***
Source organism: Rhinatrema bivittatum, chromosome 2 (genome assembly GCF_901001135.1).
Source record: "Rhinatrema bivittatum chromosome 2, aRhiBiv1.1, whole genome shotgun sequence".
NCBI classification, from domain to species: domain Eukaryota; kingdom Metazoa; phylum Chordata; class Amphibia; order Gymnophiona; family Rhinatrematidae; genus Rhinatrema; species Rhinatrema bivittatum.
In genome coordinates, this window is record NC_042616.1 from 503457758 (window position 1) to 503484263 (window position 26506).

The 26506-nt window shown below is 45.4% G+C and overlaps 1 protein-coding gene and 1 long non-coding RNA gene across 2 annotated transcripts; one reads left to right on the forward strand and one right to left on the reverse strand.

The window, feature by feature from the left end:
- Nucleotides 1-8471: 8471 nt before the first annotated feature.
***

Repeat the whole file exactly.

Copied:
Source organism: Rhinatrema bivittatum, chromosome 2 (genome assembly GCF_901001135.1).
Source record: "Rhinatrema bivittatum chromosome 2, aRhiBiv1.1, whole genome shotgun sequence".
NCBI classification, from domain to species: domain Eukaryota; kingdom Metazoa; phylum Chordata; class Amphibia; order Gymnophiona; family Rhinatrematidae; genus Rhinatrema; species Rhinatrema bivittatum.
In genome coordinates, this window is record NC_042616.1 from 503457758 (window position 1) to 503484263 (window position 26506).

The 26506-nt window shown below is 45.4% G+C and overlaps 1 protein-coding gene and 1 long non-coding RNA gene across 2 annotated transcripts; one reads left to right on the forward strand and one right to left on the reverse strand.

The window, feature by feature from the left end:
- Nucleotides 1-8471: 8471 nt before the first annotated feature.